Abstract

After World War II, the United States moved into what historians are now recognizing as a full-blown consumer society. Consumer society carried with it vast cultural changes, including shifts in fundamental values. Not least important were shifts in the practices of thrift, as seen in how Americans regarded personal savings and debt. Traditionally seen as opposites, those two economic behaviors became intertwined in the 1950s, as Americans continued to save, not to accumulate wealth but to spend and often even as they took on consumer debt. Thus, the 1950s were a tipping point between industrial capitalism and consumer capitalism.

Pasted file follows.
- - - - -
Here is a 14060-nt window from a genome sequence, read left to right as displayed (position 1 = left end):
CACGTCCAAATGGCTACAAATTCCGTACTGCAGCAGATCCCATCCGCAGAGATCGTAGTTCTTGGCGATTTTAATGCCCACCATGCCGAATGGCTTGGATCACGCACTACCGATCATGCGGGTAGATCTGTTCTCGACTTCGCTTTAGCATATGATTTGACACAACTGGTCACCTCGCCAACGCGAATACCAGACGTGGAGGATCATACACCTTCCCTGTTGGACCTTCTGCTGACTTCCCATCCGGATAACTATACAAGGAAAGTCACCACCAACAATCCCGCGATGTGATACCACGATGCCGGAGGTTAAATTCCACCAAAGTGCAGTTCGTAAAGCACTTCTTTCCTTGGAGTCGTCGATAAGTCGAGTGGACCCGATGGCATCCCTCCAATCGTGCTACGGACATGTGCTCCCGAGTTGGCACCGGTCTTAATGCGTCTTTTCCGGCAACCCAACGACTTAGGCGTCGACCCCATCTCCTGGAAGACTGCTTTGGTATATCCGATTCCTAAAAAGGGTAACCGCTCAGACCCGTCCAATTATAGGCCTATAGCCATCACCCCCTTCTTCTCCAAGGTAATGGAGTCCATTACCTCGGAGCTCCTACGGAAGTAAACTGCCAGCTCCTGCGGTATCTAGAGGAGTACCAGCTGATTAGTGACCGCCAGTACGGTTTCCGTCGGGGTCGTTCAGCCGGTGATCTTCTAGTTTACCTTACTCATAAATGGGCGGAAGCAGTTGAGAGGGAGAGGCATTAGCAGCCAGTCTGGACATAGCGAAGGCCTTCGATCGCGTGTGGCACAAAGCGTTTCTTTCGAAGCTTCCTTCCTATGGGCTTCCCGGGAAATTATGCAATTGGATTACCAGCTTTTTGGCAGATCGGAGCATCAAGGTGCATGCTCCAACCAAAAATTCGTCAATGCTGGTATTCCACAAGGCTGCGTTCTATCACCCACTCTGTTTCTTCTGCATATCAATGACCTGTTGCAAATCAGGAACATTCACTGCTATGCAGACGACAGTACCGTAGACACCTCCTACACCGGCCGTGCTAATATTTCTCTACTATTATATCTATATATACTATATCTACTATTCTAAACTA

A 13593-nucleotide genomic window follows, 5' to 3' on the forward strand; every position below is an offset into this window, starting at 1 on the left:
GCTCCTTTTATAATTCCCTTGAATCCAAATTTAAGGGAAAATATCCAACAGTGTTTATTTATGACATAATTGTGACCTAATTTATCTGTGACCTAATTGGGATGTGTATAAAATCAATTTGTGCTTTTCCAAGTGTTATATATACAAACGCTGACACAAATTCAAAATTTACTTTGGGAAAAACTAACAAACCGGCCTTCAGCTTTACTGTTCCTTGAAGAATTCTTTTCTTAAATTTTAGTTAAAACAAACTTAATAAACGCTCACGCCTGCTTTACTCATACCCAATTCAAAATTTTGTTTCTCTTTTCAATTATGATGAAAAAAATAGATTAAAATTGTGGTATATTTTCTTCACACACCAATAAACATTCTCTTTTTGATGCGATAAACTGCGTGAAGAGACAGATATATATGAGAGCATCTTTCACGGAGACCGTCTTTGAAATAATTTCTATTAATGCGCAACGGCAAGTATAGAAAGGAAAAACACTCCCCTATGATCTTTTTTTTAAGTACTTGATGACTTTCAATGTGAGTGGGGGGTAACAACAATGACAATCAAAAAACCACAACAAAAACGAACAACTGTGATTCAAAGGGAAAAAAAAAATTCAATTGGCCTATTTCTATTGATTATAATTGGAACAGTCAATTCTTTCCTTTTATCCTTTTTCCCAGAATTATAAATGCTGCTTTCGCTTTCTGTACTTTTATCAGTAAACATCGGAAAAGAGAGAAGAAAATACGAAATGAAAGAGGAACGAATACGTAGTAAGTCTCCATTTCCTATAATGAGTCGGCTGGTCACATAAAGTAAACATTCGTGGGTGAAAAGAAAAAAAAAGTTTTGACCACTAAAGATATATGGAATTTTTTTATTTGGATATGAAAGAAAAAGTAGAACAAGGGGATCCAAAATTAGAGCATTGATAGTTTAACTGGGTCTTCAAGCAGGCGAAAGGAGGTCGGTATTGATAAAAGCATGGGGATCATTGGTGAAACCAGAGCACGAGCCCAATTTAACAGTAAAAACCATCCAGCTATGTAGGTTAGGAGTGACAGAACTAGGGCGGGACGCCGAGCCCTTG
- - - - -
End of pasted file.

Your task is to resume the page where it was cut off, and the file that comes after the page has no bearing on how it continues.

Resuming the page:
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Additional Information

ISSN
1467-2235
Print ISSN
1467-2227
Pages
pp. 788-815
Launched on MUSE
2008-12-14
Open Access
No
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